For Immediate Release - July 19, 2007

GOVERNOR PATRICK FILES PLAN TO MAKE MASSACHUSETTS A GLOBAL LEADER IN LIFE SCIENCES

Package includes capital and investment funds, tax incentives, expansion of Massachusetts Life Sciences Center

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BOSTON - Thursday, July 19, 2007 - Joined by legislative leaders at a special Joint Session of the Legislature, Governor Deval Patrick today filed legislation providing for a major investment in and expansion of the Life Sciences industry in Massachusetts. The legislation is a comprehensive plan to make Massachusetts the global leader in the life sciences industry.

"We want Massachusetts to provide the global platform for bringing innovation from the drawing board to the market, from inspiration to commercialization, and from ideas to cure," Governor Patrick said. "We look forward to working with the Legislature on speedy passage and to bringing to life our vision for expanding the Commonwealth's global leadership in the life sciences."

The plan is a significant milestone in moving forward on the administration's 10-year, $1 billion investment package that will both enhance the Commonwealth's already nationally recognized assets in the fields of medicine and science, and fill gaps in federal funding to strengthen the state's capacity to support life science progress from the idea stage through the production and commercialization stages.

"I have always been in support of a Life Sciences initiative that would keep Massachusetts competitive with the rest of the country, and I look forward to examining the details of the Administration's proposal as we move forward," said Senate President Therese Murray.

"This is an ambitious plan put forward by Governor Patrick and we certainly embrace the concepts," said House Speaker Salvatore F. DiMasi. "The Commonwealth must continue to be a partner with the life sciences industry and make sure we provide whatever assistance we can to ensure the industry's future growth here. As with any proposal of this magnitude, we must always keep costs and affordability in mind."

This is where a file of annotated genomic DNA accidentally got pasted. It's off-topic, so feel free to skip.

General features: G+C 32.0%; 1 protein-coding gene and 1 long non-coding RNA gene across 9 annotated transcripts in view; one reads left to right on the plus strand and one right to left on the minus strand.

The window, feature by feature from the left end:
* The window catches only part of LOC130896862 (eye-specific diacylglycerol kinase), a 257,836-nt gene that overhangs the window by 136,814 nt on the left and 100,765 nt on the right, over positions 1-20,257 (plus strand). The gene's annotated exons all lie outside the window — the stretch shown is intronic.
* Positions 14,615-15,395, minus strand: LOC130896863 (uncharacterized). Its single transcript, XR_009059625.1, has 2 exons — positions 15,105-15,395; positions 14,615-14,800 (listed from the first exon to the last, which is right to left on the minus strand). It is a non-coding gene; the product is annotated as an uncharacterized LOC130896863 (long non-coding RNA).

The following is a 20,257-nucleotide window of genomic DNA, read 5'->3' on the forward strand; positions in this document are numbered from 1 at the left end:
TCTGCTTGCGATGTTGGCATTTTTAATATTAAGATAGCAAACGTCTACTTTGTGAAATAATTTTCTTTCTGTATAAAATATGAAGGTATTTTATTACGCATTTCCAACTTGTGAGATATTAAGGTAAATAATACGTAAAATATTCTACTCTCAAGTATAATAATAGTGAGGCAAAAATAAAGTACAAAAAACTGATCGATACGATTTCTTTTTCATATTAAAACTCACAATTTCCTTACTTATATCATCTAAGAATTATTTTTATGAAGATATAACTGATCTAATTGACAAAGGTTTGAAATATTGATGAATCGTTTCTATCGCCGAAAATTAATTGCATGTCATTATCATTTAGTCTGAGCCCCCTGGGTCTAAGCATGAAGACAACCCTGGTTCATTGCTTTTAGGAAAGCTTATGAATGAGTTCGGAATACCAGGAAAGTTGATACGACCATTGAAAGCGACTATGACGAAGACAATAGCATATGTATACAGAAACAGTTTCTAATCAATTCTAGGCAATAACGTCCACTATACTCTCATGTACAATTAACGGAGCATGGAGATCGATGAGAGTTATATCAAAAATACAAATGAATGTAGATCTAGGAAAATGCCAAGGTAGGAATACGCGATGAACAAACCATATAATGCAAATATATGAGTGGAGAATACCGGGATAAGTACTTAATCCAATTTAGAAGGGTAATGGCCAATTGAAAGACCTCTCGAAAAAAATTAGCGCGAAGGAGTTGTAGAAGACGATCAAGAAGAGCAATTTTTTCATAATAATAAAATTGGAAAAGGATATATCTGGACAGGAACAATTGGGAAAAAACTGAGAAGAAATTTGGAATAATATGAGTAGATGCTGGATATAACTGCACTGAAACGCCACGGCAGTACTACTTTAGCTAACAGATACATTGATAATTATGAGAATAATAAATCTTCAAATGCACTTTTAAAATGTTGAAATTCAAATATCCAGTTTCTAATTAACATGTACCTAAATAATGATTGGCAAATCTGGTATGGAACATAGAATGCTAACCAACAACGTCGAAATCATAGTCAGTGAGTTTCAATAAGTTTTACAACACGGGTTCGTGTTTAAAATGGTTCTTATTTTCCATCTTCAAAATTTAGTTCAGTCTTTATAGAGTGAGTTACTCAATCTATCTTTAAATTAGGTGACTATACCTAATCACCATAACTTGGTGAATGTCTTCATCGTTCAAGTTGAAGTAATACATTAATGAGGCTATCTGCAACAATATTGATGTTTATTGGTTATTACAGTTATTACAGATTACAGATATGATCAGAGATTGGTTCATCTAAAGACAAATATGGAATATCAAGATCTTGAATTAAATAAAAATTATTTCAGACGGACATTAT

The legislation, which was outlined during a speech at the BIO 2007 convention in May, includes $500 million in capital funds that will allow for the creation and construction of the Massachusetts Stem Cell Bank and an RNAi center that will highlight and build on the work of Nobel Laureate Craig Mello, Ph.D of the University of Massachusetts Medical School. The Bank will be the world's largest repository of new stem cell lines available to all sectors, both public and private, of the life sciences sector.

The bill also includes $15 million for the Massachusetts Life Sciences Investment Fund to finance basic research, small business innovation grants, life science fellowships and workforce training. The fund will be overseen by a strengthened Life Sciences Center Board, which, under the legislation, would be expanded to include two new members and would be chaired by the Secretary of Housing and Economic Development. Under Governor Patrick's legislation, the center would have the authority to build capital projects, award grants, and expend funds consistent with the plan outlined by the Governor. The board will be required to establish a formal process to determine how capital projects are spent.

The legislation also establishes a 10-person Advisory Committee to the Life Sciences Center Board from members of the Massachusetts Life Sciences Collaborative.

To encourage job creation and growth in the field, the legislation also creates tax incentives for certified life science sector projects. Among the credits are a redeemable 10 percent 10-year carry-forward Life Sciences Investment Incentive Tax Credit and a provision that allows projects to receive an additional 2 percent tax credit if they locate in Economic Opportunity Areas. The legislation includes a clawback provision to ensure that companies meet their job creation goals. The bill also creates a sales tax pass through for bricks and mortar purchases associated with the development of life sciences projects and creates a 100 percent refundable FDA User Fee Credit.

The bill imposes a yearly project evaluation and provides for decertification in the event that a company fails to achieve the projected return on investment mandated as part of the project certification.

"This is the future of life sciences here in Massachusetts," said Governor Patrick. "We have the talent, we have the entrepreneurial spirit. Now let's execute the vision."

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